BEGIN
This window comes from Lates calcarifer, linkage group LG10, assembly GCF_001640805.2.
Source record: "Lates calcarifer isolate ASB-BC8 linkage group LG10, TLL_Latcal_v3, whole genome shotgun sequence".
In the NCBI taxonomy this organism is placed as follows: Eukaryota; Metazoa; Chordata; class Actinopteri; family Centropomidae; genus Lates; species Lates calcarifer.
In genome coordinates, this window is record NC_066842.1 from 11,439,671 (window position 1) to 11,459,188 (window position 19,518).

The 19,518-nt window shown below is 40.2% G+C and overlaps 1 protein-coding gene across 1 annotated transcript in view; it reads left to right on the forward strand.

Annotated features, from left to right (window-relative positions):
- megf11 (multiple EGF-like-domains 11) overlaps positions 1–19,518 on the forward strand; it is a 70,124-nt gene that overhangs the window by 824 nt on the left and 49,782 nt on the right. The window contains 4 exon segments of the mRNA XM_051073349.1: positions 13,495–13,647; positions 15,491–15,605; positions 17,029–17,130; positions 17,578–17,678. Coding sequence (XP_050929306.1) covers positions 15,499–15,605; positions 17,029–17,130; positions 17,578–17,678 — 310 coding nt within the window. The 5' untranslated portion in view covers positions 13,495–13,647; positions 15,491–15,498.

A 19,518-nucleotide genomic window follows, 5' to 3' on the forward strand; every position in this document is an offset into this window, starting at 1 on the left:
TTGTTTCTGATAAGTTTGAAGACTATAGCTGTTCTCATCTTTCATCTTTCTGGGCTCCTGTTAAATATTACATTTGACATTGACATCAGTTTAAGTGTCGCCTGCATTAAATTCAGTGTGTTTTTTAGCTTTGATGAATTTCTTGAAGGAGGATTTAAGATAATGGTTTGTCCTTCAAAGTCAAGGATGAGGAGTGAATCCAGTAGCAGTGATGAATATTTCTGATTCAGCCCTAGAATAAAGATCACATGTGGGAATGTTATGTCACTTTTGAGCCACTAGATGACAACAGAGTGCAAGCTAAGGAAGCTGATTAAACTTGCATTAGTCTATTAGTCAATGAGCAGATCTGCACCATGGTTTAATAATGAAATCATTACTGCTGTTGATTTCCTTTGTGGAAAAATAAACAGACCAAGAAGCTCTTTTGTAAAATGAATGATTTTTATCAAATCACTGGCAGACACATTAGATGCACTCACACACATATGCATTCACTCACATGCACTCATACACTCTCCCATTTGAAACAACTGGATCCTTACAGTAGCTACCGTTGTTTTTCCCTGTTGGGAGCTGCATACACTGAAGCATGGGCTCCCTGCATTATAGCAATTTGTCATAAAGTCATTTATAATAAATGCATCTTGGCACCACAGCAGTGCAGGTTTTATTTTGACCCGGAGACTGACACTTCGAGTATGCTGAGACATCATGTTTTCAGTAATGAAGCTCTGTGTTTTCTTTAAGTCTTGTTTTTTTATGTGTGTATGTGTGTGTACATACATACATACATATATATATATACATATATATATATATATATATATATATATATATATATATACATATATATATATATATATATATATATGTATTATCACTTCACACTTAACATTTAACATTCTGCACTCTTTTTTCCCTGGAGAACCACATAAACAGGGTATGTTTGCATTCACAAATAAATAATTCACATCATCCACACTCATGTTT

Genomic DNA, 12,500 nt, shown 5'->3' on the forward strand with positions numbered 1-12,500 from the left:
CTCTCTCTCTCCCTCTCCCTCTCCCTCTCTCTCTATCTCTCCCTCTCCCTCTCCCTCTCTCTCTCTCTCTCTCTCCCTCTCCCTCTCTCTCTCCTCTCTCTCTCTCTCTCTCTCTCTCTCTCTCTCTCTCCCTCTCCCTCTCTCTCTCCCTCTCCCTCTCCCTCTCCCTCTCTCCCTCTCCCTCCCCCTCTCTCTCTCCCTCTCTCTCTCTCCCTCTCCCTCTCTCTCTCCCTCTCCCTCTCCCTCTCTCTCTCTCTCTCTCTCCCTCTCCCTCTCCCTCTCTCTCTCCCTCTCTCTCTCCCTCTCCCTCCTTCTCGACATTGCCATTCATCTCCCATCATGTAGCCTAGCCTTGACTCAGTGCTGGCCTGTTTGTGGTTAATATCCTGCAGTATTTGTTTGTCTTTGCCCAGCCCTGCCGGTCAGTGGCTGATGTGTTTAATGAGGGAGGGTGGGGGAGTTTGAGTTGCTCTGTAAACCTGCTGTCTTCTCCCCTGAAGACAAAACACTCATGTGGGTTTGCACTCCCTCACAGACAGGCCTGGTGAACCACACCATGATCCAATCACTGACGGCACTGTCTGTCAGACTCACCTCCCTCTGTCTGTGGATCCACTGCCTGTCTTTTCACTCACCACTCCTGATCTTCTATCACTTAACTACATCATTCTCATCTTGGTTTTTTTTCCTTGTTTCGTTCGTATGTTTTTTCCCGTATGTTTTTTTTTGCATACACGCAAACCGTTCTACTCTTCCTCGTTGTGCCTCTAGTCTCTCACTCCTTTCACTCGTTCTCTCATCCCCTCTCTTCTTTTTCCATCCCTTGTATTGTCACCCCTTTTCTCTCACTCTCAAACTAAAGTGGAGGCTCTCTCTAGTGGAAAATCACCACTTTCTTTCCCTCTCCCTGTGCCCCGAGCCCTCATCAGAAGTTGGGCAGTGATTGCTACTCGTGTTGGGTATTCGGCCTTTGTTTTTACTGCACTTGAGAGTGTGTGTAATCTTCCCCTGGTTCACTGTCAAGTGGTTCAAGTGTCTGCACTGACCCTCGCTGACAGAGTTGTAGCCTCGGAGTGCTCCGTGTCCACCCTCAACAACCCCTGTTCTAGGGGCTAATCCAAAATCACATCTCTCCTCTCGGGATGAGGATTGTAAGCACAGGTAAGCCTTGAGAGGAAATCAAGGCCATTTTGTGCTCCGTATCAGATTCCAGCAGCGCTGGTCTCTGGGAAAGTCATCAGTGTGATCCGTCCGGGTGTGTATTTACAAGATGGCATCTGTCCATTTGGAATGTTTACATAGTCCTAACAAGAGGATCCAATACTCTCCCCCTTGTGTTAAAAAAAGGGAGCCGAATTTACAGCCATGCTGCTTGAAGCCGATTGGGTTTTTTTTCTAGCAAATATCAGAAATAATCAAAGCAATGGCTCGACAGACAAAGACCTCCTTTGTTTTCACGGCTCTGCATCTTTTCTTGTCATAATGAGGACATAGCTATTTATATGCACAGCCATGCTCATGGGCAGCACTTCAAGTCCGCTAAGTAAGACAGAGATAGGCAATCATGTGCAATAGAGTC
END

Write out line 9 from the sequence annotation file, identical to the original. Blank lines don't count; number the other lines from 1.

TTGTTTCTGATAAGTTTGAAGACTATAGCTGTTCTCATCTTTCATCTTTCTGGGCTCCTGTTAAATATTACATTTGACATTGACATCAGTTTAAGTGTCGCCTGCATTAAATTCAGTGTGTTTTTTAGCTTTGATGAATTTCTTGAAGGAGGATTTAAGATAATGGTTTGTCCTTCAAAGTCAAGGATGAGGAGTGAATCCAGTAGCAGTGATGAATATTTCTGATTCAGCCCTAGAATAAAGATCACATGTGGGAATGTTATGTCACTTTTGAGCCACTAGATGACAACAGAGTGCAAGCTAAGGAAGCTGATTAAACTTGCATTAGTCTATTAGTCAATGAGCAGATCTGCACCATGGTTTAATAATGAAATCATTACTGCTGTTGATTTCCTTTGTGGAAAAATAAACAGACCAAGAAGCTCTTTTGTAAAATGAATGATTTTTATCAAATCACTGGCAGACACATTAGATGCACTCACACACATATGCATTCACTCACATGCACTCATACACTCTCCCATTTGAAACAACTGGATCCTTACAGTAGCTACCGTTGTTTTTCCCTGTTGGGAGCTGCATACACTGAAGCATGGGCTCCCTGCATTATAGCAATTTGTCATAAAGTCATTTATAATAAATGCATCTTGGCACCACAGCAGTGCAGGTTTTATTTTGACCCGGAGACTGACACTTCGAGTATGCTGAGACATCATGTTTTCAGTAATGAAGCTCTGTGTTTTCTTTAAGTCTTGTTTTTTTATGTGTGTATGTGTGTGTACATACATACATACATATATATATATACATATATATATATATATATATATATATATATATATATATACATATATATATATATATATATATATATGTATTATCACTTCACACTTAACATTTAACATTCTGCACTCTTTTTTCCCTGGAGAACCACATAAACAGGGTATGTTTGCATTCACAAATAAATAATTCACATCATCCACACTCATGTTT